Author Topic: Memory usage  (Read 10934 times)

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Offline Maxx_original

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Re: Memory usage
« Reply #15 on: September 05, 2007, 09:33:25 AM »
and i guess, "error in user mode = program crash only" but error in kernel mode = blue screen".. right?

Offline Vlk

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Re: Memory usage
« Reply #16 on: September 05, 2007, 11:46:12 AM »
That is sneaky, is there any advantage in doing this or is it just masking resource usage ?

Well, it has its pros and cons.

The advantage is that it makes the filesystem scanner (that needs to run in kernel-mode anyway) slightly faster (avoiding the need of transitions between kernel- and user- mode).

The disadvatange is that any error in the engine usually means instant computer crash (or instant reboot).
Also, porting most stuff to kernel-mode is quite hard - so e.g. unpacking support is harder to implement in this case (especially if you want/need to use 3rd party code). That's one of the reasons you cannot enable archive unpacking in AVG's on-access scanner, by the way... ;)

Also, it's worth noting that this model had been used by Norton and McAfee (roughly till their 2004 versions). It was abandoned then - I suppose they figured out that the drawbacks simply outweighted the benefits.

How can we measure such resources usage in this situation (kernel-mode driver)?

There's no easy way because the driver memory is allocated from a system-wide pool (i.e. it doesn't belong to any process, really).

A simple way to get a rough idea is:
- boot the machine with the driver active
- in the Task Manager, go to the Performance tab and note the values in the Kernel Memory section (Total, Paged and NonPaged values)
- uninstall the driver (or the software which carries the driver)
- reboot
- again, use the Task Manager to find out the Kernel memory usage

The difference should quite accurately indicate how much memory the driver allocated.


A slighly more sophisticated method of resource tracking is to use the Windows Driver Verifier (verifier.exe). This is a handy tool (ships with Win2K+), but it's not really designed for normal users (just for developers/geeks). The tool allows you to track all memory blocks allocated by a driver, and much more.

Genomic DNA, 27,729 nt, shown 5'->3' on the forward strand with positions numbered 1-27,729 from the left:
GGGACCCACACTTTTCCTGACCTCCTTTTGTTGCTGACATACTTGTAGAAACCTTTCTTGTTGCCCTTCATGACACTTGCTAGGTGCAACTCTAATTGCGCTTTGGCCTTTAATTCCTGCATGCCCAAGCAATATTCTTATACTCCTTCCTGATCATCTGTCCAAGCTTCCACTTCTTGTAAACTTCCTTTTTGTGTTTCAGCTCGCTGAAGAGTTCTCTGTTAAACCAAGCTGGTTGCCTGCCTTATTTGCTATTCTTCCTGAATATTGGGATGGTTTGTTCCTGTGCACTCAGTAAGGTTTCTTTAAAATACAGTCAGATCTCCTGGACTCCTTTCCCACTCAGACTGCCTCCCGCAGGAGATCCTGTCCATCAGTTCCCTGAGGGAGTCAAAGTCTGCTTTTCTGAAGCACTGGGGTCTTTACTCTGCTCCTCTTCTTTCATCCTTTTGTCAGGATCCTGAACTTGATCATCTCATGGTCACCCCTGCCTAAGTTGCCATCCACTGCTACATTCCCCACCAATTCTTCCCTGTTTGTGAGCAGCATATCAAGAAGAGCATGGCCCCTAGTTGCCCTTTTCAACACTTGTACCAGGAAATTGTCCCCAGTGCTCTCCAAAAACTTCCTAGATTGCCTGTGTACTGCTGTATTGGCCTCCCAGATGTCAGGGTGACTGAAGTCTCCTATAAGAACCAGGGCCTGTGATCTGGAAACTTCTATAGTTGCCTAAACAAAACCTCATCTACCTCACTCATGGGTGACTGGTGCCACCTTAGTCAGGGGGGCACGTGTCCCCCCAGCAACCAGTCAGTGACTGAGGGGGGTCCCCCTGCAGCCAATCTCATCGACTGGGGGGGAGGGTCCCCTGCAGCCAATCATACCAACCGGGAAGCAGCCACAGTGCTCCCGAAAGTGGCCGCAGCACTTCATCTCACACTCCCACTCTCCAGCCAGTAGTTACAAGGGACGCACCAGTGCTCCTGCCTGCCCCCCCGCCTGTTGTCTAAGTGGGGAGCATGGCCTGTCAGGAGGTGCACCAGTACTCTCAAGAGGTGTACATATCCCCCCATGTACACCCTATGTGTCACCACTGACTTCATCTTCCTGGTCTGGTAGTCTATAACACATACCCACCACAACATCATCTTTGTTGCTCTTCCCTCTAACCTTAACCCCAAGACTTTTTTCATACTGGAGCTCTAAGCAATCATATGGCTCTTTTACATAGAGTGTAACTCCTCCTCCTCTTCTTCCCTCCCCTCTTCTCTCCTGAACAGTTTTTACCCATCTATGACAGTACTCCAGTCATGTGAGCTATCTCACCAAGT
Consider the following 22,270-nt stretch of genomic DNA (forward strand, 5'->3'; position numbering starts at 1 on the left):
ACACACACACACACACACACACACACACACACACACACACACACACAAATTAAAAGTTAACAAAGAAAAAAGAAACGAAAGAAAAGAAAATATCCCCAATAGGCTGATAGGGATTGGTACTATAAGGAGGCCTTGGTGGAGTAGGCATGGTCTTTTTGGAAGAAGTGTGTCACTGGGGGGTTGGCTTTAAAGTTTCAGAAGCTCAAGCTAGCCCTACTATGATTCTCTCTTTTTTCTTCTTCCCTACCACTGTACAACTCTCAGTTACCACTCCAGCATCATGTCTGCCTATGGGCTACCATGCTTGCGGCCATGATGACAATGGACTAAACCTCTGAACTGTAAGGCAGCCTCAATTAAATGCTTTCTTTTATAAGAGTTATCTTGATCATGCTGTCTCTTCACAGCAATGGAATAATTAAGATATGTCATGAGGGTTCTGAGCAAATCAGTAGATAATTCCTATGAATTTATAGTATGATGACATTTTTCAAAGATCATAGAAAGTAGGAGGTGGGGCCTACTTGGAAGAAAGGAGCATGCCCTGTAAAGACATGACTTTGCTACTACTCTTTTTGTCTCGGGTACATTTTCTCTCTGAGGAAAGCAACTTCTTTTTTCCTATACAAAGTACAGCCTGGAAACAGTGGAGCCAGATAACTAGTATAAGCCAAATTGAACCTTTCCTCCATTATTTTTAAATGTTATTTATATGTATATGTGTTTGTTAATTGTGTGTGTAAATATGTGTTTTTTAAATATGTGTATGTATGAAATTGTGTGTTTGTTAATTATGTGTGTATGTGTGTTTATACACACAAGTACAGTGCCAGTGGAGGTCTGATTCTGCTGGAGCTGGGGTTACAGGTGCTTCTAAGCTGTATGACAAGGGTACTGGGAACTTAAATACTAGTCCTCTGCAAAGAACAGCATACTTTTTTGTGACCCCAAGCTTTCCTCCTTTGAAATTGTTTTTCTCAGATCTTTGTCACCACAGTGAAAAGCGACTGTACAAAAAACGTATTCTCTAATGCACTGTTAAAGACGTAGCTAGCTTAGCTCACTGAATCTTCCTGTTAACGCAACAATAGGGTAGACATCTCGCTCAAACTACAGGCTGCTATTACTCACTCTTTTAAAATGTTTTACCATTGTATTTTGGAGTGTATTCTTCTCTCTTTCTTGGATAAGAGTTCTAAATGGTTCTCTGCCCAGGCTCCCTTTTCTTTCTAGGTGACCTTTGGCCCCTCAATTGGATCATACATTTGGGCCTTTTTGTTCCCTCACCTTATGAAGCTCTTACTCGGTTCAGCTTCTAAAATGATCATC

and i guess, "error in user mode = program crash only" but error in kernel mode = blue screen".. right?

Undoubtly... :)
And this includes e.g. cases of (slightly) faulty RAMs - the larger the "crash surface", the bigger the chance that the computer will keep crashing on the user. Even MS is slowly realizing that their goal for the future should be to minimize the amount of code running in the kernel - as is evident from the early specs/builds of Windows 7 (the successor of Vista/Win2K8Srv).

Cheers
Vlk
« Last Edit: September 05, 2007, 03:53:51 PM by Vlk »
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Offline DavidR

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Re: Memory usage
« Reply #17 on: September 05, 2007, 02:26:18 PM »
Thanks for the detailed explanation Vlk, very interesting.
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Offline Lisandro

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Re: Memory usage
« Reply #18 on: September 05, 2007, 09:51:12 PM »
Thanks for the info Vlk.
You've been in Redmond, do you know anything on Windows 7?
Is MS dropping Vista?
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Offline Vlk

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Re: Memory usage
« Reply #19 on: September 05, 2007, 10:39:31 PM »
Quote
You've been in Redmond, do you know anything on Windows 7?

I know some stuff but as a matter of fact, I'm not supposed to discuss them publicly. Sorry :-[
(but it's nothing too important, really)


Quote
Is MS dropping Vista?

No way :)
If at first you don't succeed, then skydiving's not for you.

Offline Lisandro

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Re: Memory usage
« Reply #20 on: September 05, 2007, 10:45:14 PM »
Quote
Is MS dropping Vista?
No way :)
Thanks 8)
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